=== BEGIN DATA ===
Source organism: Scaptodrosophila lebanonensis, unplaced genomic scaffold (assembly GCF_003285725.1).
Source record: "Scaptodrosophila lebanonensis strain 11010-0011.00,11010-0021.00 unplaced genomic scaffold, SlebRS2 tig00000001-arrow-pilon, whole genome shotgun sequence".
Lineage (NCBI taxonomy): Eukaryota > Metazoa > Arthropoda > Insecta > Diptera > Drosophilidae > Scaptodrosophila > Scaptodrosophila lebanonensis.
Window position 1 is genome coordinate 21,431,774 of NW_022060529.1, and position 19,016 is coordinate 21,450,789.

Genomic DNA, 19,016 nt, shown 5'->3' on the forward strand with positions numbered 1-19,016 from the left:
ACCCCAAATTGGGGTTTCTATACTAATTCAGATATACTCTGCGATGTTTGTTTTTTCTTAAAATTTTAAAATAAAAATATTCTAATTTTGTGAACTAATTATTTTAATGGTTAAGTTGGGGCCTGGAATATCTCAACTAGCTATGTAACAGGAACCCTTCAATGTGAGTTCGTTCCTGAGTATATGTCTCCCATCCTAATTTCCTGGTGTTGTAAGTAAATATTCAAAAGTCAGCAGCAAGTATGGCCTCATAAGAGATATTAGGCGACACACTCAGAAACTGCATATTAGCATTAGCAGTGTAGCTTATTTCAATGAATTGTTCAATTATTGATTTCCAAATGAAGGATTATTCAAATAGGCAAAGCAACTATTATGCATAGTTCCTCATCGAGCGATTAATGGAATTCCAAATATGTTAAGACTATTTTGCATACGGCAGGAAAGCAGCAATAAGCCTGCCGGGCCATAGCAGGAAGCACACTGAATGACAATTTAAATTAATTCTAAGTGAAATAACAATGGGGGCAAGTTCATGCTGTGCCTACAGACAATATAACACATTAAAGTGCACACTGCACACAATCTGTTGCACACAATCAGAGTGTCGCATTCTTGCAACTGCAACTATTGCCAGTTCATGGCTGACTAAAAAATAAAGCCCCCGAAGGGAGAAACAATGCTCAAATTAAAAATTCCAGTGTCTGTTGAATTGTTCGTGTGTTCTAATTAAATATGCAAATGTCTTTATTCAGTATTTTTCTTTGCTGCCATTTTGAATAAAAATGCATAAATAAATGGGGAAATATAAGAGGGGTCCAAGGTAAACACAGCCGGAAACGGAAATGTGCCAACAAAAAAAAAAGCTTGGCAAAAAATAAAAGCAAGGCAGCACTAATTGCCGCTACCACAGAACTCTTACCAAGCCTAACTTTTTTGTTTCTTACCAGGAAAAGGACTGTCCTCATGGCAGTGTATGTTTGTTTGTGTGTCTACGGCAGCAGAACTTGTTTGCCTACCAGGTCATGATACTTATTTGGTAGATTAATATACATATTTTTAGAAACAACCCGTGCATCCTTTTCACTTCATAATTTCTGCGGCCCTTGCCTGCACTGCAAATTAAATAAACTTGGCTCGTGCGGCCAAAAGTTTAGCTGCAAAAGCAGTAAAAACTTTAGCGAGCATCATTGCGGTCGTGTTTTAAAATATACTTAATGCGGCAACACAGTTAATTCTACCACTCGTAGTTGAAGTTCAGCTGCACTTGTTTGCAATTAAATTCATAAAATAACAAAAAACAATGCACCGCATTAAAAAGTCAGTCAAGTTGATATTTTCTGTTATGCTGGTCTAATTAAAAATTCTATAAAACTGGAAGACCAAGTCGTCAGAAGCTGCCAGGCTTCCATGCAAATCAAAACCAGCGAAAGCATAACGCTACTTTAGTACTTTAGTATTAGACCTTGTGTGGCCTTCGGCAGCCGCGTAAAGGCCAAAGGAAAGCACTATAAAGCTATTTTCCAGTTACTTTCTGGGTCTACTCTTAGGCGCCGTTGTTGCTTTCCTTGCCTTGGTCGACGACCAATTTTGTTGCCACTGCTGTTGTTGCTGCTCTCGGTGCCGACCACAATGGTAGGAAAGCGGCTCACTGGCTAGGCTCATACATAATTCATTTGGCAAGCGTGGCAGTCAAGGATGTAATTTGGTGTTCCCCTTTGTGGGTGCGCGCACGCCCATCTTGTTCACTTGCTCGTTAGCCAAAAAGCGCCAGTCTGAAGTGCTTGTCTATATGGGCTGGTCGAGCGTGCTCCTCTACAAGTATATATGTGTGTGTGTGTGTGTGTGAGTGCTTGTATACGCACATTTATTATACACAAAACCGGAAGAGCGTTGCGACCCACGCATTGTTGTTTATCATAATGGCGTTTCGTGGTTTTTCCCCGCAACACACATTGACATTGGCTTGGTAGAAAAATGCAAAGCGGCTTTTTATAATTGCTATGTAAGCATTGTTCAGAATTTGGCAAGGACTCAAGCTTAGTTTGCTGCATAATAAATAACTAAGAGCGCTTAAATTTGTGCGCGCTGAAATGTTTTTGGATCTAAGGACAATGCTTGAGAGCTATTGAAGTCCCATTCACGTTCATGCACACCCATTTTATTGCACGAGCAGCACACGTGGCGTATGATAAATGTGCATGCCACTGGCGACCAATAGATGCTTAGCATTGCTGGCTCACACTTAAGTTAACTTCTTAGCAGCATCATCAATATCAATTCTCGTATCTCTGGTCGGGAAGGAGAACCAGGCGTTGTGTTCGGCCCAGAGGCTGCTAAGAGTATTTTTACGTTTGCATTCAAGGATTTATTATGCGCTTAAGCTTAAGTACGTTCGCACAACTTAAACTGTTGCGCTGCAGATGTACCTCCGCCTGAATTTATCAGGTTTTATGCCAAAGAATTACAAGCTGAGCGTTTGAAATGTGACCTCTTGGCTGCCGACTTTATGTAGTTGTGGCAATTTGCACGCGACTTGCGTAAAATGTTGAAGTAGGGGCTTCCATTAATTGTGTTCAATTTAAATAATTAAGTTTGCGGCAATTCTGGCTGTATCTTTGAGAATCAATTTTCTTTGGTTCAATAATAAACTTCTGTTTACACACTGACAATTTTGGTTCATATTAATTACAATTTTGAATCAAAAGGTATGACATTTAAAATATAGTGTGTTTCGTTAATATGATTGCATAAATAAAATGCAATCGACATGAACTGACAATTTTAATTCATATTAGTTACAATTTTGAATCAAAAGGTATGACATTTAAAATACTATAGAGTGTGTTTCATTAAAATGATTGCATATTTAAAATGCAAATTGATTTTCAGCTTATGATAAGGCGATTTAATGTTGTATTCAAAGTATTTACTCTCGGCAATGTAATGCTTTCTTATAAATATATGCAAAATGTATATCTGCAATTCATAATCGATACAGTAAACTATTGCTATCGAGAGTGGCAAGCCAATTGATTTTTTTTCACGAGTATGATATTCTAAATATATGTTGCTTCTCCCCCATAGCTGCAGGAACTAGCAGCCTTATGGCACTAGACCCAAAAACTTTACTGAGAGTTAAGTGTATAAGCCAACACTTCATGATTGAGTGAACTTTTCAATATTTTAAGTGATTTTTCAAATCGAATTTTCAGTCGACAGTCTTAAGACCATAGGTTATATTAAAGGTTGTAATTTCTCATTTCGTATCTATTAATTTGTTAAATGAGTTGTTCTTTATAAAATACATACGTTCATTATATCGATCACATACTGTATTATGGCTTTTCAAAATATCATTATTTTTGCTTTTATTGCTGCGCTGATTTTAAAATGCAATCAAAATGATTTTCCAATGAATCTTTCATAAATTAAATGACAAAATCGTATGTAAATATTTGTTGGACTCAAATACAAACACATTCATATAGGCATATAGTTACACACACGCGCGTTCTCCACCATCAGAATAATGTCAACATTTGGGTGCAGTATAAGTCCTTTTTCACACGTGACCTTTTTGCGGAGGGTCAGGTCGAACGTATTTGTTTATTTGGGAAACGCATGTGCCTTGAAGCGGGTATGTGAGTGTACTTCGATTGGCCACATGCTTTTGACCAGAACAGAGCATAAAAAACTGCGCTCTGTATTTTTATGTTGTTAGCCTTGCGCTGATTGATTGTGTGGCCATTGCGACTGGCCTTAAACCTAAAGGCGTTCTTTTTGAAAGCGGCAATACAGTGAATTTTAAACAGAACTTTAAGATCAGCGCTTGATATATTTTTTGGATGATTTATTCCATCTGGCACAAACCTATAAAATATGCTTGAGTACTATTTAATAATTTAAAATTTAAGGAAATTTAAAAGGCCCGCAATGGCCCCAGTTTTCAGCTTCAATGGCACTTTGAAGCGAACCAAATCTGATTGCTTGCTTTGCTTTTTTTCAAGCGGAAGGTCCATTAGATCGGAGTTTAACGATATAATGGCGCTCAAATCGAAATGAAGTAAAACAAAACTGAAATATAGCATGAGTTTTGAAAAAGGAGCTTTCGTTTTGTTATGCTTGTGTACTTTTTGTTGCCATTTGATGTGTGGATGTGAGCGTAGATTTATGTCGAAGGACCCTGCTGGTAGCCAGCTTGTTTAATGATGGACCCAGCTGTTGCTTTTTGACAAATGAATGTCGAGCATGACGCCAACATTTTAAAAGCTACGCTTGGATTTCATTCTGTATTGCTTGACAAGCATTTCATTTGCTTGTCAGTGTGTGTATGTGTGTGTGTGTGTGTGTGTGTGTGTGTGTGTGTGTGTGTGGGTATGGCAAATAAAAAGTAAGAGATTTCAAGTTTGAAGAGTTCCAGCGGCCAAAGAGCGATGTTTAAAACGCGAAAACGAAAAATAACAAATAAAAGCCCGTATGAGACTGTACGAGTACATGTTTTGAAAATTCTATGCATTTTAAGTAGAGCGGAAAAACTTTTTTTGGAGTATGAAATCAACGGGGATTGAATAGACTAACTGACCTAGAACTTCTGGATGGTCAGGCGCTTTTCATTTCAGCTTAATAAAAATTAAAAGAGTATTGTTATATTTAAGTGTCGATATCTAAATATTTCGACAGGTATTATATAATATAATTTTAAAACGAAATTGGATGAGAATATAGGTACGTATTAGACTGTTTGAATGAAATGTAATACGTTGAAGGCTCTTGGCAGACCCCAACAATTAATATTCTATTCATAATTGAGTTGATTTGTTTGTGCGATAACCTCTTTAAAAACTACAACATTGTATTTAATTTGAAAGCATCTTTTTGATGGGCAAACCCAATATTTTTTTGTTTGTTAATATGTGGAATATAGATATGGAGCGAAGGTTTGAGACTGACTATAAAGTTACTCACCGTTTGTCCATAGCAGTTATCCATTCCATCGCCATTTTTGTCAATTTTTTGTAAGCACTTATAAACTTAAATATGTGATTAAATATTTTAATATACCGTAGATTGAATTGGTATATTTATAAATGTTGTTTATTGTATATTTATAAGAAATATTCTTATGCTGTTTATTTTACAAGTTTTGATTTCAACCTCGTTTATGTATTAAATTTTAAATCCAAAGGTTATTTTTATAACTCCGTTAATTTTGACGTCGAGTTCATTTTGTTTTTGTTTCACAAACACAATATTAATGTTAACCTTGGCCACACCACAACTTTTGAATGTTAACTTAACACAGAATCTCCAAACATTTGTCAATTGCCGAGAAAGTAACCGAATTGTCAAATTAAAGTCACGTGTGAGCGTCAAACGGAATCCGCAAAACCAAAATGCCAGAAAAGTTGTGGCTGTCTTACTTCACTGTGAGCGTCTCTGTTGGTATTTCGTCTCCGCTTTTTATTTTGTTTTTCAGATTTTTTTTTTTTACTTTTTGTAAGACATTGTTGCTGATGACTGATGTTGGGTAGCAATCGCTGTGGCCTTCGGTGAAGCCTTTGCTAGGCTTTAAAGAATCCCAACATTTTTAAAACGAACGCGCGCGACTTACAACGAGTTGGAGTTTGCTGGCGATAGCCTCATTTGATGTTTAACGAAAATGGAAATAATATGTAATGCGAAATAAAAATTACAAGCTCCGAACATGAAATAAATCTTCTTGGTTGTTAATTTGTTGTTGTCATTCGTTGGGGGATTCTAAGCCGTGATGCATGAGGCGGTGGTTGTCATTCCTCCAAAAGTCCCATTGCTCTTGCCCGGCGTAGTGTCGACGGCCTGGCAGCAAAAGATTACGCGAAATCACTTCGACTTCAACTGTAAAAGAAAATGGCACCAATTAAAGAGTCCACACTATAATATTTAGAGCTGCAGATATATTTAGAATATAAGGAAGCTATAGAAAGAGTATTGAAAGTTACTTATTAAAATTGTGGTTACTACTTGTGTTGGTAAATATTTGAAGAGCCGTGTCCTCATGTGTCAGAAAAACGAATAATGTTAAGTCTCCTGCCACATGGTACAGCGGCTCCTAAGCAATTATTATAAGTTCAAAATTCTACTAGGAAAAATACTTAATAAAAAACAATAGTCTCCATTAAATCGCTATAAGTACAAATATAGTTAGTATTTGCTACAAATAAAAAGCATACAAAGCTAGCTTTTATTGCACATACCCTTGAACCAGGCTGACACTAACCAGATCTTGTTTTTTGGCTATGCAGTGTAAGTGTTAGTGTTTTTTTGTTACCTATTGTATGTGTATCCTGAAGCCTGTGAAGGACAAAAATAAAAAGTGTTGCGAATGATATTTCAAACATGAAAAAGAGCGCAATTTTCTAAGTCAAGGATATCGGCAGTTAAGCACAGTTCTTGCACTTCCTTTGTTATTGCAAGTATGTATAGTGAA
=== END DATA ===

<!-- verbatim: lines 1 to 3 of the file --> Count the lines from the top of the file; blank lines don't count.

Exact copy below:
Source organism: Scaptodrosophila lebanonensis, unplaced genomic scaffold (assembly GCF_003285725.1).
Source record: "Scaptodrosophila lebanonensis strain 11010-0011.00,11010-0021.00 unplaced genomic scaffold, SlebRS2 tig00000001-arrow-pilon, whole genome shotgun sequence".
Lineage (NCBI taxonomy): Eukaryota > Metazoa > Arthropoda > Insecta > Diptera > Drosophilidae > Scaptodrosophila > Scaptodrosophila lebanonensis.